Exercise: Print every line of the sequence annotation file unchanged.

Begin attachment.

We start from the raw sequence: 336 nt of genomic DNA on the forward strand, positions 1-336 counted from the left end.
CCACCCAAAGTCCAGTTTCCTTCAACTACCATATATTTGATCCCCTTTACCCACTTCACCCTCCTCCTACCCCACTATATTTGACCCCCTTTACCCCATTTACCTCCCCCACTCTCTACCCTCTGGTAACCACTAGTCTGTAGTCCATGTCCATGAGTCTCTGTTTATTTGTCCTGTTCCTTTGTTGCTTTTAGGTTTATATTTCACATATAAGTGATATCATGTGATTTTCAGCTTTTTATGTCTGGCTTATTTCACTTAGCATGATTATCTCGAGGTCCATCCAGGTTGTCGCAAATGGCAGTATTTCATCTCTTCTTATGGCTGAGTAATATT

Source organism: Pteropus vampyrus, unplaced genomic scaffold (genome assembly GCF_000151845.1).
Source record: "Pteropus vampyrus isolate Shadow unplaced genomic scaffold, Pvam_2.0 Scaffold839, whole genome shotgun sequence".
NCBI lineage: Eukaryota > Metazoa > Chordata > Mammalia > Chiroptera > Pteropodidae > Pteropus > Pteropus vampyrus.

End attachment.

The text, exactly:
We start from the raw sequence: 336 nt of genomic DNA on the forward strand, positions 1-336 counted from the left end.
CCACCCAAAGTCCAGTTTCCTTCAACTACCATATATTTGATCCCCTTTACCCACTTCACCCTCCTCCTACCCCACTATATTTGACCCCCTTTACCCCATTTACCTCCCCCACTCTCTACCCTCTGGTAACCACTAGTCTGTAGTCCATGTCCATGAGTCTCTGTTTATTTGTCCTGTTCCTTTGTTGCTTTTAGGTTTATATTTCACATATAAGTGATATCATGTGATTTTCAGCTTTTTATGTCTGGCTTATTTCACTTAGCATGATTATCTCGAGGTCCATCCAGGTTGTCGCAAATGGCAGTATTTCATCTCTTCTTATGGCTGAGTAATATT

Source organism: Pteropus vampyrus, unplaced genomic scaffold (genome assembly GCF_000151845.1).
Source record: "Pteropus vampyrus isolate Shadow unplaced genomic scaffold, Pvam_2.0 Scaffold839, whole genome shotgun sequence".
NCBI lineage: Eukaryota > Metazoa > Chordata > Mammalia > Chiroptera > Pteropodidae > Pteropus > Pteropus vampyrus.